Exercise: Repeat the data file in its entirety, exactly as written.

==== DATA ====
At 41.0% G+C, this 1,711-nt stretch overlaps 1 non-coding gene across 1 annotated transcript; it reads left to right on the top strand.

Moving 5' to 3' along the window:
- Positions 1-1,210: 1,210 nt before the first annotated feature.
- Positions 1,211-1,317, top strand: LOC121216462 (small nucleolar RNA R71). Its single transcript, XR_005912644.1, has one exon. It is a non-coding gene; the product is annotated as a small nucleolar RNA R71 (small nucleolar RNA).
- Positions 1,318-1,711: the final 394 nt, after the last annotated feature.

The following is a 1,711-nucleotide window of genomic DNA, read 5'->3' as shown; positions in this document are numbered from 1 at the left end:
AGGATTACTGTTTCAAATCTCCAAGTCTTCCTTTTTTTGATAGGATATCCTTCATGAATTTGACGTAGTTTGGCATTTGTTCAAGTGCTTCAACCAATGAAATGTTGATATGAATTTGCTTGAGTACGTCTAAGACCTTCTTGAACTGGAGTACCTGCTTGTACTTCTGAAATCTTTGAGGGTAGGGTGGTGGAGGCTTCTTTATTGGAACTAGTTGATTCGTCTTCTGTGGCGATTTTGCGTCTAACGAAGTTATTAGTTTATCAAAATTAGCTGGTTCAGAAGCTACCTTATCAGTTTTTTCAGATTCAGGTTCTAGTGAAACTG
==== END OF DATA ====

At 41.0% G+C, this 1,711-nt stretch overlaps 1 non-coding gene across 1 annotated transcript; it reads left to right on the top strand.

Moving 5' to 3' along the window:
- Positions 1-1,210: 1,210 nt before the first annotated feature.
- Positions 1,211-1,317, top strand: LOC121216462 (small nucleolar RNA R71). Its single transcript, XR_005912644.1, has one exon. It is a non-coding gene; the product is annotated as a small nucleolar RNA R71 (small nucleolar RNA).
- Positions 1,318-1,711: the final 394 nt, after the last annotated feature.

The following is a 1,711-nucleotide window of genomic DNA, read 5'->3' as shown; positions in this document are numbered from 1 at the left end:
AGGATTACTGTTTCAAATCTCCAAGTCTTCCTTTTTTTGATAGGATATCCTTCATGAATTTGACGTAGTTTGGCATTTGTTCAAGTGCTTCAACCAATGAAATGTTGATATGAATTTGCTTGAGTACGTCTAAGACCTTCTTGAACTGGAGTACCTGCTTGTACTTCTGAAATCTTTGAGGGTAGGGTGGTGGAGGCTTCTTTATTGGAACTAGTTGATTCGTCTTCTGTGGCGATTTTGCGTCTAACGAAGTTATTAGTTTATCAAAATTAGCTGGTTCAGAAGCTACCTTATCAGTTTTTTCAGATTCAGGTTCTAGTGAAACTG